There are two aspects of possible changes in the political balances that are likely to be triggered by the Taksim wave of protests: The administration front and the opposition front.
There are three main actors on the administration front: President Abdullah Gül, Prime Minister Tayyip Erdoğan, and his deputy, Bülent Arınç. Arınç is on the stage because Erdoğan left him as acting prime minister for the duration of his ongoing North Africa tour. However, he is not just a “supporting role” actor, as he is among the triumvirate who lay the foundations of the ruling Justice and Development Party (AK Parti) back in 2001, together with Gül and Erdoğan.
Gül intervened in the Taksim protests at two critical points - on June 1 and June 3 - when many people were afraid that an escalation could result in more bloodshed. Gül’s sensitive interventions versus Erdoğan’s uncompromising line toned down the police’s roughness against demonstrators. In both cases, Gül made clear that his position was different, quite moderate and less emphatic than Erdoğan’s.
As Erdoğan left for Morocco on June 3, Gül made his second statement and immediately invited Kemal Kılıçdaroğlu, the leader of the main opposition Republican People’s Party (CHP) to the Presidential Palace on top of the Çankaya Hill in Ankara. Such a meeting would have been almost impossible given the current tension between Kılıçdaroğlu and Erdoğan; one calling the other a “dictator,” and the other calling the opposition leader “subversive.” On June 4, Gül invited Arınç to Çankaya, after which Arınç made a statement to calm the atmosphere, with self-criticism that it was the “excessive use of force” and “gas” used by the police that had caused everything to “go crazy” on the first day of the protest.
Arınç had also arranged a meeting with Sırrı Süreyya Önder, the leftist Turkish-origin deputy for the Kurdish problem focused Peace and Democracy Party (BDP), who after meeting with Arınç went up to Çankaya Hill to meet with Gül.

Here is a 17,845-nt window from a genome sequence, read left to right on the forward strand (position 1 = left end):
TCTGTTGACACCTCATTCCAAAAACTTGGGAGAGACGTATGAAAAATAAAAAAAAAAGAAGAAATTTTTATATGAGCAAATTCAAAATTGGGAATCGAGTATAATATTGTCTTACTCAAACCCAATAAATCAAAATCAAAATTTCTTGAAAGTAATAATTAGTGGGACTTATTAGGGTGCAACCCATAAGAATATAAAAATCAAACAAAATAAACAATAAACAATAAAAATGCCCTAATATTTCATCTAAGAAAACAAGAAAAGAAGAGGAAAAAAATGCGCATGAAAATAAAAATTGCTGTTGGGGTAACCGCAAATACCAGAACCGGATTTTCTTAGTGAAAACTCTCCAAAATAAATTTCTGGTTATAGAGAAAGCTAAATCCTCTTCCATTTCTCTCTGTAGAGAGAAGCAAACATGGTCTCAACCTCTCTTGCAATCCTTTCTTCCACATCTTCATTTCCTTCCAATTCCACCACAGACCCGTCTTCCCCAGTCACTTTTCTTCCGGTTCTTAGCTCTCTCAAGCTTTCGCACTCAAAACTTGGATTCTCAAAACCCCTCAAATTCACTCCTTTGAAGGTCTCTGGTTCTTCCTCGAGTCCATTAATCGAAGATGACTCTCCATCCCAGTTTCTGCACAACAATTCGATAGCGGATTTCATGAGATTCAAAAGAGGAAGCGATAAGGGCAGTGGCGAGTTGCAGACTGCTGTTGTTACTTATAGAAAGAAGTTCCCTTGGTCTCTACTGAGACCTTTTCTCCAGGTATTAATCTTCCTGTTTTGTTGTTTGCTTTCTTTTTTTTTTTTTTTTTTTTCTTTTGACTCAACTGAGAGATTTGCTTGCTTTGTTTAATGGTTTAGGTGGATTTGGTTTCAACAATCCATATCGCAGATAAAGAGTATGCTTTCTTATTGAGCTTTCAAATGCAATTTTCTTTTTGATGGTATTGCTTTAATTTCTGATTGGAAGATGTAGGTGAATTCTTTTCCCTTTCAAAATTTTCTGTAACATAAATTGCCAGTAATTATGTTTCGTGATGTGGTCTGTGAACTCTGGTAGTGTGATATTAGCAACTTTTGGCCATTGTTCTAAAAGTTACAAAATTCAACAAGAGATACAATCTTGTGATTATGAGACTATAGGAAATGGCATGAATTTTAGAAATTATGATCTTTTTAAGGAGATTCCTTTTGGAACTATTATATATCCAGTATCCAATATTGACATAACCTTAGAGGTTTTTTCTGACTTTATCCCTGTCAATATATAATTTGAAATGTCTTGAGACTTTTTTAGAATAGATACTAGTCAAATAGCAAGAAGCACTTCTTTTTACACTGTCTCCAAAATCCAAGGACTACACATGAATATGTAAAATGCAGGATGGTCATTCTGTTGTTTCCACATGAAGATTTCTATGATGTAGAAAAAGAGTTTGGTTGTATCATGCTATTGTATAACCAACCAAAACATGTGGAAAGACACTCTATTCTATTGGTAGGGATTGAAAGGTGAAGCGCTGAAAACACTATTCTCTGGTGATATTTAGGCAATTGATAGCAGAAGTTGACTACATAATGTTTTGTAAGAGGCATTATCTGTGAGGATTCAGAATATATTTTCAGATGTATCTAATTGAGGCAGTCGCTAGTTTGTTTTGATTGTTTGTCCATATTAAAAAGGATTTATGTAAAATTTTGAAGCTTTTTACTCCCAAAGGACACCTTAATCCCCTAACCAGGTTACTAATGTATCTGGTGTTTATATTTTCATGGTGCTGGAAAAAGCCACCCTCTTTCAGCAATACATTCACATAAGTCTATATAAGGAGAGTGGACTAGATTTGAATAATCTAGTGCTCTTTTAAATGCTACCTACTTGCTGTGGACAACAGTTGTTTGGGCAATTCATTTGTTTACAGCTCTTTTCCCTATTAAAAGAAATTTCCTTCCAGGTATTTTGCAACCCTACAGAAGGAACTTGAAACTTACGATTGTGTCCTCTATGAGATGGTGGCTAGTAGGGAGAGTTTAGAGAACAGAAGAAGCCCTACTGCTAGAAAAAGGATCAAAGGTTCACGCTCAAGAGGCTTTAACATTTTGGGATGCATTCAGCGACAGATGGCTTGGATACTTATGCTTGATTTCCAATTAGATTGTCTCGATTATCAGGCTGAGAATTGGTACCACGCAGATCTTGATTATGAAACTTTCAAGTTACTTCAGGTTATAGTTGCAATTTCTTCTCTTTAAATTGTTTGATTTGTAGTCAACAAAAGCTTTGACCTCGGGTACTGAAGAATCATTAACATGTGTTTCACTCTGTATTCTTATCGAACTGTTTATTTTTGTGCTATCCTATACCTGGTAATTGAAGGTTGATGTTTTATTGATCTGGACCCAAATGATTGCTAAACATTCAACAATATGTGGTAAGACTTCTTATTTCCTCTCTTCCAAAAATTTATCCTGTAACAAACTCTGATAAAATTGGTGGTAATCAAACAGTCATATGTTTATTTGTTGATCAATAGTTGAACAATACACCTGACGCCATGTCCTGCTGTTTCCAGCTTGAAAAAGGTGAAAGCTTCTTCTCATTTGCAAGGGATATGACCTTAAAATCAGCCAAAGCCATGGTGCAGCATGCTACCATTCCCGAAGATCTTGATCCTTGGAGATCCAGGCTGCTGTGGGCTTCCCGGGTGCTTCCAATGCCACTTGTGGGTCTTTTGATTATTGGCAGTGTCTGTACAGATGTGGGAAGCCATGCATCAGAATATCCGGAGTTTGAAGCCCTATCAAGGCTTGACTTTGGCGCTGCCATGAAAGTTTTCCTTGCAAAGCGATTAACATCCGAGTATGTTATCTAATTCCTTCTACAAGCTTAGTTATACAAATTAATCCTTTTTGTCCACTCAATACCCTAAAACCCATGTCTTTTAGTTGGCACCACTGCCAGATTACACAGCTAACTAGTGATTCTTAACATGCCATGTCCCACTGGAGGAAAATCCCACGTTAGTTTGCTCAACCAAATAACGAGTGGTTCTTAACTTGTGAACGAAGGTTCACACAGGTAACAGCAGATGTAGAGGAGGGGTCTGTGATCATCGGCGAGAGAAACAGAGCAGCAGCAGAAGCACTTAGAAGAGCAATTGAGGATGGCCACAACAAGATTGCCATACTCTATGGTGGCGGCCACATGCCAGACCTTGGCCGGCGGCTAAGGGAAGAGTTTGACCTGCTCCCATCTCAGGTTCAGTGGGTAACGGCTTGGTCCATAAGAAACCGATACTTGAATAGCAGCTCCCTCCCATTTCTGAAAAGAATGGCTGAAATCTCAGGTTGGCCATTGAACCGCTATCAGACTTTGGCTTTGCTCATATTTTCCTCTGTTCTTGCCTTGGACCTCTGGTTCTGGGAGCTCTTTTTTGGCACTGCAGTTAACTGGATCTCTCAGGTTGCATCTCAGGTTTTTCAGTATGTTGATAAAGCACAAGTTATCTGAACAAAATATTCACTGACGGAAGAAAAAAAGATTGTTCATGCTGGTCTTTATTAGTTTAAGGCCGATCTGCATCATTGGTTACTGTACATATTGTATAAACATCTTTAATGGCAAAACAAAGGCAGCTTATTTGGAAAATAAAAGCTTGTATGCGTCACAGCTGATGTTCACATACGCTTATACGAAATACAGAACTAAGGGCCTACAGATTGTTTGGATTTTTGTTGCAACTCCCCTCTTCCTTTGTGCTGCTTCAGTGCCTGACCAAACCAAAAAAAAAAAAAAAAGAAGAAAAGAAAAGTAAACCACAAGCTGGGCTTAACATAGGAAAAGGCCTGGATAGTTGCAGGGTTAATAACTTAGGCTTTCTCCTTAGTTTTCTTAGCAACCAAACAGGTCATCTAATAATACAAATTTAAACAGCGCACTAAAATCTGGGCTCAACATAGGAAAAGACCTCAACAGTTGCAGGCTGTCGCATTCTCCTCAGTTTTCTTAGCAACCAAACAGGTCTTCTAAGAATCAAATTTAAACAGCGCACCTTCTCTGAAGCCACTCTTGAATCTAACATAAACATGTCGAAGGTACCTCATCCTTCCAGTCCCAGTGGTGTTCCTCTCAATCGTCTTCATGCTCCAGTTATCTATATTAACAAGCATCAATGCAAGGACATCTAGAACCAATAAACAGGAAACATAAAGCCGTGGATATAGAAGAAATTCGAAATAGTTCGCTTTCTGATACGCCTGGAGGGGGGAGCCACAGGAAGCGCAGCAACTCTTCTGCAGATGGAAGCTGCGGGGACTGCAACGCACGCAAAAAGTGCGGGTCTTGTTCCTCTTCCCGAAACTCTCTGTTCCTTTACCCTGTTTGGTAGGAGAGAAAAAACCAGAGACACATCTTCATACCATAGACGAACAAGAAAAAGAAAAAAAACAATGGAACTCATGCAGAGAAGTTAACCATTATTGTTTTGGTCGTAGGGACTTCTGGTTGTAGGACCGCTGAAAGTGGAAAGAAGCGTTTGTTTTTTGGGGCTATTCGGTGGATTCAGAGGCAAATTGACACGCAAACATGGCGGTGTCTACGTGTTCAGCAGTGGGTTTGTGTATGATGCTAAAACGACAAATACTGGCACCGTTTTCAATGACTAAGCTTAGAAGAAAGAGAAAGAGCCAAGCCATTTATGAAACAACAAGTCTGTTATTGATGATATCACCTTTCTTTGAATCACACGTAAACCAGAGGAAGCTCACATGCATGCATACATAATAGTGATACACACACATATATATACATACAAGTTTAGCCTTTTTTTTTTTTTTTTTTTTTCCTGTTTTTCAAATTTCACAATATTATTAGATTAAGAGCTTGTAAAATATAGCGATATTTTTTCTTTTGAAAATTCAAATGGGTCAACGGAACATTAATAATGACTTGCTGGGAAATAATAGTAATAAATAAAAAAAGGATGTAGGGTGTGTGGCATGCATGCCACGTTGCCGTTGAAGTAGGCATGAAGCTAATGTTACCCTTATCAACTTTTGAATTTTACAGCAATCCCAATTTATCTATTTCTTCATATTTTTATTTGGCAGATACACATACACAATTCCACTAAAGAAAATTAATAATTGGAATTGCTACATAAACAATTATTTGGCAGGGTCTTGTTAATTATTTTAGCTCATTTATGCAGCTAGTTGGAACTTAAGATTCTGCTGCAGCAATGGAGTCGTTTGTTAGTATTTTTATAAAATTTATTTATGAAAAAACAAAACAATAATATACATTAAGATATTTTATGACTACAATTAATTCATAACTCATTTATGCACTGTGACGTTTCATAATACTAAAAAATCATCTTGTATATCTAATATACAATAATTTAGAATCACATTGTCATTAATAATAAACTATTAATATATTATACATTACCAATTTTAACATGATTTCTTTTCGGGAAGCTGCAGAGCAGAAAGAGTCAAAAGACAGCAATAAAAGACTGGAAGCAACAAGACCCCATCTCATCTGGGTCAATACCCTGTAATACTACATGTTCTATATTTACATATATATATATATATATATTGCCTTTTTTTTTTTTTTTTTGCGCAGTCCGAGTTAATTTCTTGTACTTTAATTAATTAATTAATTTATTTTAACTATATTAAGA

Önder is a key figure here, as a three span bridge between the administration, the opposition and the street. He was there on the first day of the protests (Taksim is his constituency), preventing an excavator uprooting a tree. He is also a messenger between the BDP, the government and Abdullah Öcalan, the imprisoned leader of the outlawed Kurdistan Workers’ Party
(PKK), as a part of Erdoğan’s efforts to find a political solution to the Kurdish problem.
All the efforts carried out by Gül have caused his star to become brighter, as Turkey approaches the presidential elections in August 2014. Gül has the right to be a candidate again, but Erdoğan wants Çankaya too, but with more powers and less checks-and-balances. Gül is openly against increased powers for the presidency, emphasizing that many in the country have fears that it could lead to one-man-rule through the ballot box. That’s why he underlined in his second intervention in the Taksim protests that although elections are a must in democracies, they are not the whole story. Gül might find more support within the AK Parti following the Taksim theatre.
On the opposition side, besides the very personal role of Önder from the BDP, is the CHP
Most of the masses who took the streets across the country are actually the natural potential of the CHP, especially the modernist and secular women who think their lifestyles are threatened by the conservative AK Parti. However, very few of them are actually led by or organized under the CHP.
There is actually a chance for Kılıçdaroğlu to turn that potential into kinetic energy for his party, but given the current fragmented structure of the CHP
– which is more under the influence of the nationalist wing in the party echelons, despite the majority social democratic grassroots - Kılıçdaroğlu has his own problems to deal with.
Whatever happens, the Taksim wave of protests is likely to move and shake the political balances in the Turkish capital, both on the government and the opposition fronts.